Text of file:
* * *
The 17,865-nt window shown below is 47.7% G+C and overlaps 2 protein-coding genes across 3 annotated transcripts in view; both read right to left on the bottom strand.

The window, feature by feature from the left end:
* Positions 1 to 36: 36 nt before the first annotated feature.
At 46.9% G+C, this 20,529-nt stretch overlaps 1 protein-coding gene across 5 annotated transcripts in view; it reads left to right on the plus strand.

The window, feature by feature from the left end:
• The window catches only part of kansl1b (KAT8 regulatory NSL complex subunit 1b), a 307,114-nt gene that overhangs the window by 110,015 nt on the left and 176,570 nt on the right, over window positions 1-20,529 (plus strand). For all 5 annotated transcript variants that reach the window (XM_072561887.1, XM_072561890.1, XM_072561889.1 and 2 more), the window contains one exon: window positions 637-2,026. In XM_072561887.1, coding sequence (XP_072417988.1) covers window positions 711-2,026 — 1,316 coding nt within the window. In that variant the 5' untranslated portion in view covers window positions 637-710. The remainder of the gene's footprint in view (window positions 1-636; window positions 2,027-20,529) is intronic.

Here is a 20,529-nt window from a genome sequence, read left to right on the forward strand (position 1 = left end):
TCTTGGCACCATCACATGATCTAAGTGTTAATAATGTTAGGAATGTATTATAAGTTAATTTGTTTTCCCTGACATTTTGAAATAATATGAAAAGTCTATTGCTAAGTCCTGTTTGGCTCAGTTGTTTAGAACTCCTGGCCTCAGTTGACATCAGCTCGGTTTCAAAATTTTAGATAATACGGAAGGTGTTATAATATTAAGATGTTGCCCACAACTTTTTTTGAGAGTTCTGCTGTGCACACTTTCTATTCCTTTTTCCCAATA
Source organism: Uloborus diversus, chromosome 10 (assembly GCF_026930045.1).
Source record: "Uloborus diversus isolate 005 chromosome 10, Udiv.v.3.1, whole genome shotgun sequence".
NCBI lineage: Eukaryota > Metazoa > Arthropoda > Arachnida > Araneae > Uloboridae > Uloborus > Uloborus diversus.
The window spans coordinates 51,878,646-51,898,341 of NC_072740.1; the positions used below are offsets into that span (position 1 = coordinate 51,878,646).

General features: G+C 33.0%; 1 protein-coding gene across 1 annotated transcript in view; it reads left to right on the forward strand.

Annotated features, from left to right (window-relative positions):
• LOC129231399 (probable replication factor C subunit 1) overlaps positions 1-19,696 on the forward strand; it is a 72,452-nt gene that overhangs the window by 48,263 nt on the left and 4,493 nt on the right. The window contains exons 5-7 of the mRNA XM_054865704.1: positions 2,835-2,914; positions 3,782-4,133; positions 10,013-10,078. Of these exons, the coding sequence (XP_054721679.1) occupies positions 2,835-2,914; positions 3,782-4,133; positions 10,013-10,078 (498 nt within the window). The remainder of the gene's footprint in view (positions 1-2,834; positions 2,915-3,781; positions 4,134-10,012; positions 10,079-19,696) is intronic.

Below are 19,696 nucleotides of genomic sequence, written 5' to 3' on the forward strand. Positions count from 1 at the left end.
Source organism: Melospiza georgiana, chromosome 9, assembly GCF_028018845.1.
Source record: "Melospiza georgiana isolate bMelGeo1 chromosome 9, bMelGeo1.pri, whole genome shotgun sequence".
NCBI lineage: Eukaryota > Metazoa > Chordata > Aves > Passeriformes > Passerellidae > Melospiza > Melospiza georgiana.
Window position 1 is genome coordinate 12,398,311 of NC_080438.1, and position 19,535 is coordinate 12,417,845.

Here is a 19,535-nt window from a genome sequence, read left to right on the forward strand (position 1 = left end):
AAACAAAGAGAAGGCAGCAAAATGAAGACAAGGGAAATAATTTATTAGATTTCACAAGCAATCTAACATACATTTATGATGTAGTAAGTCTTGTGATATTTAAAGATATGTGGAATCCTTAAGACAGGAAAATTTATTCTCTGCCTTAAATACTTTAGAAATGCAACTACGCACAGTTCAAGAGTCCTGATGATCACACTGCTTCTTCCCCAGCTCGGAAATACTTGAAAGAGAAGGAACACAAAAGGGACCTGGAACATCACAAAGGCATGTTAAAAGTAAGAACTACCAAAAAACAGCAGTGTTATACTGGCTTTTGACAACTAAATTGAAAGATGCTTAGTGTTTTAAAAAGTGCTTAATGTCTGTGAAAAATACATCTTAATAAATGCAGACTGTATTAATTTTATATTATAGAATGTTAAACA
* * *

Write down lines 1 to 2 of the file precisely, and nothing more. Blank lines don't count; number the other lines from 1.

The 17,865-nt window shown below is 47.7% G+C and overlaps 2 protein-coding genes across 3 annotated transcripts in view; both read right to left on the bottom strand.

The window, feature by feature from the left end: